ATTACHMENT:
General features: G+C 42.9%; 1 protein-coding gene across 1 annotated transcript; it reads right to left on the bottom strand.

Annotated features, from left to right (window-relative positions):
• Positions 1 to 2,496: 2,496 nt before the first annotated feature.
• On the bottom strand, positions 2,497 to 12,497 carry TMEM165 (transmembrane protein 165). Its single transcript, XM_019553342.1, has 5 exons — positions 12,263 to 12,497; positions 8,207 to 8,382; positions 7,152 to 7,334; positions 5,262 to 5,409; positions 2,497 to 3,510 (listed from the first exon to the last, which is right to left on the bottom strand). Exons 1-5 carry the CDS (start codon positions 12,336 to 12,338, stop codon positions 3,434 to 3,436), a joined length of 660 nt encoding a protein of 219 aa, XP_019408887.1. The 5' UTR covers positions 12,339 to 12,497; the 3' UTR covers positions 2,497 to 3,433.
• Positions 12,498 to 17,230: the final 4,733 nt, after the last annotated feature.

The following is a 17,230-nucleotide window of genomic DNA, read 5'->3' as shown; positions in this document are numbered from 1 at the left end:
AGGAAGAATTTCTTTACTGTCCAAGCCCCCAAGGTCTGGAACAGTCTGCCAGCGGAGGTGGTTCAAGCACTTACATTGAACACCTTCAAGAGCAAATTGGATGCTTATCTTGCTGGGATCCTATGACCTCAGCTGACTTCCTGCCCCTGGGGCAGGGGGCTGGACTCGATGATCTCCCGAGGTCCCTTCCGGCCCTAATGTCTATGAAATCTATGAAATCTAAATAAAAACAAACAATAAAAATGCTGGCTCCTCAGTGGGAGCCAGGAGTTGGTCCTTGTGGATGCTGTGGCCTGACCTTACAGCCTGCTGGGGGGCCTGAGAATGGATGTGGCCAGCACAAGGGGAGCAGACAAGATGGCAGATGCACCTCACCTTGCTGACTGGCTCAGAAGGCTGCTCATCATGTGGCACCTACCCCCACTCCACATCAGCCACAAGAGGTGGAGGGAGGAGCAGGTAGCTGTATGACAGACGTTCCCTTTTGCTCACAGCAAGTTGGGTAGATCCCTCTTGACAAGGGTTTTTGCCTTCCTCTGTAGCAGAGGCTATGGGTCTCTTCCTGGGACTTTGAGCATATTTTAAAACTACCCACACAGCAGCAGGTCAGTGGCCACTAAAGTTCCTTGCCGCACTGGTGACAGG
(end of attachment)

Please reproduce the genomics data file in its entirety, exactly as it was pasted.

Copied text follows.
General features: G+C 42.9%; 1 protein-coding gene across 1 annotated transcript; it reads right to left on the bottom strand.

Annotated features, from left to right (window-relative positions):
• Positions 1 to 2,496: 2,496 nt before the first annotated feature.
• On the bottom strand, positions 2,497 to 12,497 carry TMEM165 (transmembrane protein 165). Its single transcript, XM_019553342.1, has 5 exons — positions 12,263 to 12,497; positions 8,207 to 8,382; positions 7,152 to 7,334; positions 5,262 to 5,409; positions 2,497 to 3,510 (listed from the first exon to the last, which is right to left on the bottom strand). Exons 1-5 carry the CDS (start codon positions 12,336 to 12,338, stop codon positions 3,434 to 3,436), a joined length of 660 nt encoding a protein of 219 aa, XP_019408887.1. The 5' UTR covers positions 12,339 to 12,497; the 3' UTR covers positions 2,497 to 3,433.
• Positions 12,498 to 17,230: the final 4,733 nt, after the last annotated feature.

The following is a 17,230-nucleotide window of genomic DNA, read 5'->3' as shown; positions in this document are numbered from 1 at the left end:
AGGAAGAATTTCTTTACTGTCCAAGCCCCCAAGGTCTGGAACAGTCTGCCAGCGGAGGTGGTTCAAGCACTTACATTGAACACCTTCAAGAGCAAATTGGATGCTTATCTTGCTGGGATCCTATGACCTCAGCTGACTTCCTGCCCCTGGGGCAGGGGGCTGGACTCGATGATCTCCCGAGGTCCCTTCCGGCCCTAATGTCTATGAAATCTATGAAATCTAAATAAAAACAAACAATAAAAATGCTGGCTCCTCAGTGGGAGCCAGGAGTTGGTCCTTGTGGATGCTGTGGCCTGACCTTACAGCCTGCTGGGGGGCCTGAGAATGGATGTGGCCAGCACAAGGGGAGCAGACAAGATGGCAGATGCACCTCACCTTGCTGACTGGCTCAGAAGGCTGCTCATCATGTGGCACCTACCCCCACTCCACATCAGCCACAAGAGGTGGAGGGAGGAGCAGGTAGCTGTATGACAGACGTTCCCTTTTGCTCACAGCAAGTTGGGTAGATCCCTCTTGACAAGGGTTTTTGCCTTCCTCTGTAGCAGAGGCTATGGGTCTCTTCCTGGGACTTTGAGCATATTTTAAAACTACCCACACAGCAGCAGGTCAGTGGCCACTAAAGTTCCTTGCCGCACTGGTGACAGG